So, how do we take back our marriage?  And control our looming pronoun throwdown?

Experts say it’s simple…equality.  Neither husband, nor wife, dominating the relationship.  No “his.”  No “hers.”  Just “ours.”  Whether it’s financial assets, debt, problems, or plans…the concept of “us” suggests a team…working toward a common goal and providing support and confidence for one another.  Without the team mentality to help us through life’s storms, we’ll be drenched in the pouring rain hoping our tiny umbrella for one won’t attract the crackling lightning from above.

Scientists say our pronoun lingo is as telling about what goes on inside our marriage as an x-ray is of what goes on inside our body.  It can show a healthy body…or it can reveal a nasty cancer festering, growing,  and destroying its host. They say to master our marriage, we must master the art of togetherness while maintaining our own identities.  That we must share interests, feelings, ideas, experiences, and memories.  When shared, this common ground serves as our marriage fingerprint…gives it a uniqueness all its own.  No two alike.  This fingerprint is bonding as a couple and helps to create a sense of “we.”  Together, we’ve survived terrible twos, teenage rage, job loss, and dysfunctional families that make us want to bitch slap the Cosbys.  On the other hand…together,  we’ve enjoyed births, anniversaries, school plays, vacations, and holidays that would put a tear in Clark Griswold’s nostalgic eye. “We” persevered…together.  And together, “we” stand united to face whatever more this fickle life has to throw our way.  As long as WE control our pronoun throwdown.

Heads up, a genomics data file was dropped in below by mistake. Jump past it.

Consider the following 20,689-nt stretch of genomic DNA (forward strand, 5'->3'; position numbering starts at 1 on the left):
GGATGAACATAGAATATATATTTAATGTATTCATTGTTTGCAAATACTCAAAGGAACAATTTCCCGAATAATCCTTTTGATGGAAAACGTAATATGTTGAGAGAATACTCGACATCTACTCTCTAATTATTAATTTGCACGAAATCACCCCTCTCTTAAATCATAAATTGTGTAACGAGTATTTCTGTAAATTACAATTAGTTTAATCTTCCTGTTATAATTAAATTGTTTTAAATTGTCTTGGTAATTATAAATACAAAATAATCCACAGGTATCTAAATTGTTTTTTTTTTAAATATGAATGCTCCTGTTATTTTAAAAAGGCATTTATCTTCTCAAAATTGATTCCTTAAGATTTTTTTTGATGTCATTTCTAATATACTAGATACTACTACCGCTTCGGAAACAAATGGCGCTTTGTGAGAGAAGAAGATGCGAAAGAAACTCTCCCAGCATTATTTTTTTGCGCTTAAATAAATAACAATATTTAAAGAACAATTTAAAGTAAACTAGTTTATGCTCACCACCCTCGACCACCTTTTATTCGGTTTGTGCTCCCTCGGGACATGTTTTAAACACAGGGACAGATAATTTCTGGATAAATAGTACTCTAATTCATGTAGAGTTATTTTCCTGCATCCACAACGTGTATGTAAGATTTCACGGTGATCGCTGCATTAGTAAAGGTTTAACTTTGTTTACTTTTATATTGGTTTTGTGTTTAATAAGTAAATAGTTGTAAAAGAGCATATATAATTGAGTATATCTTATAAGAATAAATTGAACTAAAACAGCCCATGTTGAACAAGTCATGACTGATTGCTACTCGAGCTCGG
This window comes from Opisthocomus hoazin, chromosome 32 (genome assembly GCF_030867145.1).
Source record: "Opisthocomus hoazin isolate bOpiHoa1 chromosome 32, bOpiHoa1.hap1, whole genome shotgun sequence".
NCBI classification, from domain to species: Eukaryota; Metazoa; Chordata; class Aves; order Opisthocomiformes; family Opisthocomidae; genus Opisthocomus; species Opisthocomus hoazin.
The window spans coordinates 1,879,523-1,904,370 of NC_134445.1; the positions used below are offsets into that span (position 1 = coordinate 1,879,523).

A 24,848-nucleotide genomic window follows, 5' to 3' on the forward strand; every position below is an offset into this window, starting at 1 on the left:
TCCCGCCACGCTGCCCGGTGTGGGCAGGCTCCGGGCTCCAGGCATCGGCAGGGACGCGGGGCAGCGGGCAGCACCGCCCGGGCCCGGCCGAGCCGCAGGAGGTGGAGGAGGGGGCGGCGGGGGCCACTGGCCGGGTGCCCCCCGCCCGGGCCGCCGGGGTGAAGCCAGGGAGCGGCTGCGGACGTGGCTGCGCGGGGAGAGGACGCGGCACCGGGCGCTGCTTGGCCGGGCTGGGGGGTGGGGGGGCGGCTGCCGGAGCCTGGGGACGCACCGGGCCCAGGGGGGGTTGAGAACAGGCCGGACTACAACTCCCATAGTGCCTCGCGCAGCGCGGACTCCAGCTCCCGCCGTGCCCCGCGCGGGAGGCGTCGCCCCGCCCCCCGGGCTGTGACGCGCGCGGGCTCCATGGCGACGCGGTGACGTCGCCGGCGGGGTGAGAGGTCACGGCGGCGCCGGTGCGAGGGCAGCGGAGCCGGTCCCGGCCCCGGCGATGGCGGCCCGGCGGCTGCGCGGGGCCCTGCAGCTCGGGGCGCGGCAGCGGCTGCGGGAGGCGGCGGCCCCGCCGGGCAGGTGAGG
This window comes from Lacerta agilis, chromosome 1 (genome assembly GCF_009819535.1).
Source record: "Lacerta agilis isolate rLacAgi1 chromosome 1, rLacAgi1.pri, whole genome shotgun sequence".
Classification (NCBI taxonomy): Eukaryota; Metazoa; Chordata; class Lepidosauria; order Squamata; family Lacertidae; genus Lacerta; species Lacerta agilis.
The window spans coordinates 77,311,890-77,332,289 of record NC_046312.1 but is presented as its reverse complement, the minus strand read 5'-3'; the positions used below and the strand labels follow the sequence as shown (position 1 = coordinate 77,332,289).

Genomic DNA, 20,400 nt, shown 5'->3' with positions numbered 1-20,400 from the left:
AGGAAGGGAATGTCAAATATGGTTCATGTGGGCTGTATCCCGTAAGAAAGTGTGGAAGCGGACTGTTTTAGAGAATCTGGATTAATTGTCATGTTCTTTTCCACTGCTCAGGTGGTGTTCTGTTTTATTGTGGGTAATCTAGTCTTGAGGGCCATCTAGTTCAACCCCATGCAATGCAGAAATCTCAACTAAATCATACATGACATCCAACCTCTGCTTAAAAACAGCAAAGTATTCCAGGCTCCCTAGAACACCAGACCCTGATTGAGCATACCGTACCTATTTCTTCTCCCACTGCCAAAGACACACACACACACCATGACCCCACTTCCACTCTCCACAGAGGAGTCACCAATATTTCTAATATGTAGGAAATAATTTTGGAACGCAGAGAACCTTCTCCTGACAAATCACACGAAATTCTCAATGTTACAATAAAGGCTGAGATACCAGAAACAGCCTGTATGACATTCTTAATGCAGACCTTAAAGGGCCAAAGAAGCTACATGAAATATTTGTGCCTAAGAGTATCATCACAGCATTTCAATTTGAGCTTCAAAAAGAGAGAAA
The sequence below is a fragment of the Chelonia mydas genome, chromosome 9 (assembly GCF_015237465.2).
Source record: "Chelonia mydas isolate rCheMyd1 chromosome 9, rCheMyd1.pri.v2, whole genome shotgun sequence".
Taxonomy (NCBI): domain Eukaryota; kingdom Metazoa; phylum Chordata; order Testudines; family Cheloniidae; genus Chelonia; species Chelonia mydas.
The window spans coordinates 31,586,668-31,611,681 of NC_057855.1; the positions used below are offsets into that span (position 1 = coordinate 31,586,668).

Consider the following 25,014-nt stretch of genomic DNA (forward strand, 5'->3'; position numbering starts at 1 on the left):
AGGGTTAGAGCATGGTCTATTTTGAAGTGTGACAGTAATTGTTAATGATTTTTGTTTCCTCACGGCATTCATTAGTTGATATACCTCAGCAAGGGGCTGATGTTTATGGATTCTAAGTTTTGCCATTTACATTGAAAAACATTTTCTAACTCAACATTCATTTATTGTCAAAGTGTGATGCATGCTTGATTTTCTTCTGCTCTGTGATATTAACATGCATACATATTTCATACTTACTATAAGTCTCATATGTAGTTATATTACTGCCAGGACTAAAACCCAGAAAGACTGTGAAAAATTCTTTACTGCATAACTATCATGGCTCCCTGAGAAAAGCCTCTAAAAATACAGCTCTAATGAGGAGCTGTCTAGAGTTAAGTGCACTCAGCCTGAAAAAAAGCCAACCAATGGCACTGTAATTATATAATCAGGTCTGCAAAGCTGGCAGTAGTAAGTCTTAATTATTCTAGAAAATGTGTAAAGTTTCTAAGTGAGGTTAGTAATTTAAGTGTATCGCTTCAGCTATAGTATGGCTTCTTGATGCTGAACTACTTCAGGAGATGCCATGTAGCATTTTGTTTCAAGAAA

Ditch the “‘me.”

Say “OUI” to “We!”

Chick Hughes 🙂

“The goal in marriage is not to think alike, but to think together.” ~ Robert C. Dodds